magnetic wheels enabling the robot to adhere to ferrous hulls via magnetic forces; wherein the robot comprises a first pair of wheels and a second pair of wheels, with the pairs of wheels spaced apart from one another along a length of the robot;

wherein each wheel is provided within a wheel module that is removable from the robot, the wheel module comprising one or more suspension components and one or more steering components; and

wherein diagonally opposite wheel modules are identical to one another.

24. A robot as claimed in claim 23, wherein the robot includes features as described in any of claims 1 to 22.

25 A robot as claimed in claim 23 or 24, wherein the wheel modules include a camber pivot mechanism for each wheel and the identical components in opposite wheel modules comprise at least some parts of the camber pivot mechanism.

26. A robot as claimed in claim 25, comprising camber pivot mechanisms that are fully identical in diagonally opposite wheel modules.

27. A robot as claimed in any of claims 23 to 26, wherein the wheels are steerable wheels with a steering mechanism allowing for rotation of the wheel about an axis extending normal to the contact surface of the wheel, and wherein diagonally opposite wheel modules include identical steering mechanisms.

28. A method for performing operations on a ship’s hull, the method comprising use of a robot as claimed in any preceding claim.

29. A method of manufacture of a robot for performing operations on a ship’s hull, the method comprising providing features as claimed in any of claims 1 to 27 and coupling those features together in appropriate fashion in order to assemble the robot.

Description:
ROBOT WITH MAGNETIC WHEELS FOR CLEANING SHIP HULLS

The present invention relates to a device in the form of a robot for performing operations on ship’s hulls, such as a robot for cleaning of ship’s hulls.

There is a need for cleaning and/or inspection of ship’s hulls since the condition of the hull can vary over time. The speed of degradation of coatings on the hull and the speed of build-up of fouling may vary depending on the conditions experienced by the ship, which themselves depend on the activity of the ship in terms of the amount of time spent at sea and in port, and the locations in which the ship travels. It is desirable to allow for operations to be performed on the ship’s hull, such as cleaning to remove fouling and/or inspection to determine the state of the hull.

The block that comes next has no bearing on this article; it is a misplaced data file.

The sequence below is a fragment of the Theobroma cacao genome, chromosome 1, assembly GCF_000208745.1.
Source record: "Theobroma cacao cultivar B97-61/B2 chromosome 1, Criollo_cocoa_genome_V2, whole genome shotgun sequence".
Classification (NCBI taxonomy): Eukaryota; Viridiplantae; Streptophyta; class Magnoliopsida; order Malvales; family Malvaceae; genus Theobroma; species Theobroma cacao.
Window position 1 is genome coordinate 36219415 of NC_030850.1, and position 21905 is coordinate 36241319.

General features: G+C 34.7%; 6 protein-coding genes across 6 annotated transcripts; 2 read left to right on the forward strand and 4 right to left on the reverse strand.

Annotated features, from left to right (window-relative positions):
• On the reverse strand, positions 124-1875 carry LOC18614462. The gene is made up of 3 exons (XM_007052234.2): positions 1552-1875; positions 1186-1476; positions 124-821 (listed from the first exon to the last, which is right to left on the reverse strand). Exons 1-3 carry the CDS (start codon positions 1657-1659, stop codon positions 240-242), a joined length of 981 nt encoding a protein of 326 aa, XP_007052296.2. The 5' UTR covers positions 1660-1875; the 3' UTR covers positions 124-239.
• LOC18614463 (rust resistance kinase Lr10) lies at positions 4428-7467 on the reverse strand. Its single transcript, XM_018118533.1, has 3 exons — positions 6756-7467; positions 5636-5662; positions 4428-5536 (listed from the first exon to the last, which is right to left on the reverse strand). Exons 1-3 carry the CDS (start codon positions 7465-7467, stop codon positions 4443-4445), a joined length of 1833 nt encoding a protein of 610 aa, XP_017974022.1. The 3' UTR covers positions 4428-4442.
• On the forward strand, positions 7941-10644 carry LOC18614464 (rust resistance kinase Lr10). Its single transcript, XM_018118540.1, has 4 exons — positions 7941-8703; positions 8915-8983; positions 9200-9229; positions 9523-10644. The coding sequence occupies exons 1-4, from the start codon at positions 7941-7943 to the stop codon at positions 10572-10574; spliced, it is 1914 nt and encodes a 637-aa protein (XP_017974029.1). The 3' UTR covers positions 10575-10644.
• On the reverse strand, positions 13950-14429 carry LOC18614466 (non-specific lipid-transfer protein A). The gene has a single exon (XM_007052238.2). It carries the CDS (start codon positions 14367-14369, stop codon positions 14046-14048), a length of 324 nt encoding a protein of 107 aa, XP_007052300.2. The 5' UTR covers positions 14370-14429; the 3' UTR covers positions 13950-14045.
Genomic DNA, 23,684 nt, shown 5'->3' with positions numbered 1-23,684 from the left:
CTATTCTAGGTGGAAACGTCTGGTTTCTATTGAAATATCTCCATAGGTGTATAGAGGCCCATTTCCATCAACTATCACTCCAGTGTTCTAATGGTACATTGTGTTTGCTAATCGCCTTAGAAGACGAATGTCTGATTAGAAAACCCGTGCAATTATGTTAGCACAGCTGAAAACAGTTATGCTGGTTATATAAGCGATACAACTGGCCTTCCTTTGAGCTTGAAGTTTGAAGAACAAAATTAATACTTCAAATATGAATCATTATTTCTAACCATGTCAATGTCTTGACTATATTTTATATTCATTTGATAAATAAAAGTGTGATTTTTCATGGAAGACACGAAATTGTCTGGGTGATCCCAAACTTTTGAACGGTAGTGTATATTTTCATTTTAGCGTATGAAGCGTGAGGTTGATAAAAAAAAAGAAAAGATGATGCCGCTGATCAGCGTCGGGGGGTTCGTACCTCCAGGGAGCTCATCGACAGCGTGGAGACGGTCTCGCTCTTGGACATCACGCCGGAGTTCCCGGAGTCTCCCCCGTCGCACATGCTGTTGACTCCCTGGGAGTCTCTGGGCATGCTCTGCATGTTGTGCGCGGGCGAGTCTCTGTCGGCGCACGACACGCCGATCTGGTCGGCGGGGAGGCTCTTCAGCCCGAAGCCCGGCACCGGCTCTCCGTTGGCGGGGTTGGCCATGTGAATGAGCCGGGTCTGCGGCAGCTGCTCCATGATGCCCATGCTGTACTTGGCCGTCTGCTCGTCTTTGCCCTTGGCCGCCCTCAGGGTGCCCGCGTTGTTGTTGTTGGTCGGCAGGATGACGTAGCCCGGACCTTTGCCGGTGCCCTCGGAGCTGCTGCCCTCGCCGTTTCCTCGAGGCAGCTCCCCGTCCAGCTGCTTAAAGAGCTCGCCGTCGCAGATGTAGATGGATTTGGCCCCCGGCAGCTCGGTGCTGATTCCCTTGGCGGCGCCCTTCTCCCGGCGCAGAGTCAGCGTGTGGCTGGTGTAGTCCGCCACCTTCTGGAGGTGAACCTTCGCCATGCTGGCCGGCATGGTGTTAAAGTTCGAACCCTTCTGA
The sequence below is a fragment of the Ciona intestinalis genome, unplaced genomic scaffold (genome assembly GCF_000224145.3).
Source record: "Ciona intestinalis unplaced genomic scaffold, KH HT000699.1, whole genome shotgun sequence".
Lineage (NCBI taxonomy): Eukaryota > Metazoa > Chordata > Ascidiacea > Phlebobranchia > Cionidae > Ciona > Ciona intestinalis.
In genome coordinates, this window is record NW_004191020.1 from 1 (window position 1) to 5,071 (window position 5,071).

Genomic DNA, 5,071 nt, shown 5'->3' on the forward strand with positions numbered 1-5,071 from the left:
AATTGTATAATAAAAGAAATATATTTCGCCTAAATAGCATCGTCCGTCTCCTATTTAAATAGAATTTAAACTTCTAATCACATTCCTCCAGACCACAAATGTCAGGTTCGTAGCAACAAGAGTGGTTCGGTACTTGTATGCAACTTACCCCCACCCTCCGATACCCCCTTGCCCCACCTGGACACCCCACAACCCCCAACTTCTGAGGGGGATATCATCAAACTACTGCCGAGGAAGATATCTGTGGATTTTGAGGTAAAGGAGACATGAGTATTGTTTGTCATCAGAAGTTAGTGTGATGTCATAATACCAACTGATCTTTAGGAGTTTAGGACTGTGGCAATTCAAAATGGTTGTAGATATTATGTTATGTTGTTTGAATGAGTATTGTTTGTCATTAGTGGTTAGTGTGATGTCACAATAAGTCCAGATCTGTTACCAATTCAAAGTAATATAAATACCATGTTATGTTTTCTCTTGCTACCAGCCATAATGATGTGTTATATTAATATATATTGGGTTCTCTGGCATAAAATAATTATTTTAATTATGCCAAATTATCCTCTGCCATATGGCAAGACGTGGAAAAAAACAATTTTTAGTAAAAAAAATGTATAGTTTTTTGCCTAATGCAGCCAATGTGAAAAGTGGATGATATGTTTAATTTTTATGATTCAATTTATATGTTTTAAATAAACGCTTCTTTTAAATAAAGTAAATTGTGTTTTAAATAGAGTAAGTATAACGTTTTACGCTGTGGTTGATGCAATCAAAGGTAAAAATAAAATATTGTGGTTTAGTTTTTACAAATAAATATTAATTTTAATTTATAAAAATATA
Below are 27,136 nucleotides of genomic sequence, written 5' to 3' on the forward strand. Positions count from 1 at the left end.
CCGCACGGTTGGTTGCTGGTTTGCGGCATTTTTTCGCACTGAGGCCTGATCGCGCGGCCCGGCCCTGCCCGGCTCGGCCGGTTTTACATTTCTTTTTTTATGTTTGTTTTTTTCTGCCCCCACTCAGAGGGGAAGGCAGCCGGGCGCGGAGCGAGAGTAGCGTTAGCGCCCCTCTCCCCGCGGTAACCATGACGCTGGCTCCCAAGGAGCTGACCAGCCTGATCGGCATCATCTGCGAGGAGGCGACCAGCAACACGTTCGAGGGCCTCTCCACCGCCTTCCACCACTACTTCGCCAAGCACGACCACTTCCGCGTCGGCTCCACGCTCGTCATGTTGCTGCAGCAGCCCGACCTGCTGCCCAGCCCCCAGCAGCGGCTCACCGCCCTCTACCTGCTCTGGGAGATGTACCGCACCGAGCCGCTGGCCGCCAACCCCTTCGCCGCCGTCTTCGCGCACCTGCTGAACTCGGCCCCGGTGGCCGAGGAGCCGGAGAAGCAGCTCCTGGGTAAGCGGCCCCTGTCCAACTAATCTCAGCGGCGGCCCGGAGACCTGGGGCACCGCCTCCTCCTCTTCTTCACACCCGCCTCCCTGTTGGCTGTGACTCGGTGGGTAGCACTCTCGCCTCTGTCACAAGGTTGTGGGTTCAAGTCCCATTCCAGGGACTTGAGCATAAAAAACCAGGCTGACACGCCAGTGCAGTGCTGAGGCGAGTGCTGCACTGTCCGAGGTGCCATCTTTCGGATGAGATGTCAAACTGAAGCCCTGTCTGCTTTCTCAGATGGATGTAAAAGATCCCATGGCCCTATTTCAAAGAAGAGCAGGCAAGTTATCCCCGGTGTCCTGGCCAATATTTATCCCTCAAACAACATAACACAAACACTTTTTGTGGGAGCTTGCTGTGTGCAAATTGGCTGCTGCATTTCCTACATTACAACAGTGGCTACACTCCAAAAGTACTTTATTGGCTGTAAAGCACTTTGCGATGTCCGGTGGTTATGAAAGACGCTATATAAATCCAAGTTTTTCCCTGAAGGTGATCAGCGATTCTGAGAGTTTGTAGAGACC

Tracked robots - sometimes phrased“crawlers” are known for use on ship’s hulls for these types of operations. Such robots have endless tracks containing magnets to adhere the robot to ferrous hulls. These robots can conduct operations during subsea traversing of hulls of vessels. US 2010/126403 shows one example of a crawler robot. Similar robots have also been proposed with magnetic wheels. For example, US 6000484 discloses a robot with four magnetic wheels in a diagonal (rectangular) arrangement. In addition, alternative designs use suction systems or thrusters to press the robot against the surface of the hull. The latter designs have the disadvantage that they can only be used subsea and cannot be used above the waterline. A magnetic system can be used both above and below the waterline.

The concept of having three wheels has been proposed to ensure that all wheels will contact a curved surface without having to use resilient means for connecting the wheels to the chassis of the robot. The arrangement of the wheels however leads to a short distance from the centre of gravity of the robot to the“tipping over axis” which is between the contacts between two wheels and the surface in the relevant direction. Three wheeled robots are therefore less stable than four wheeled robots. In particular, with a three wheeled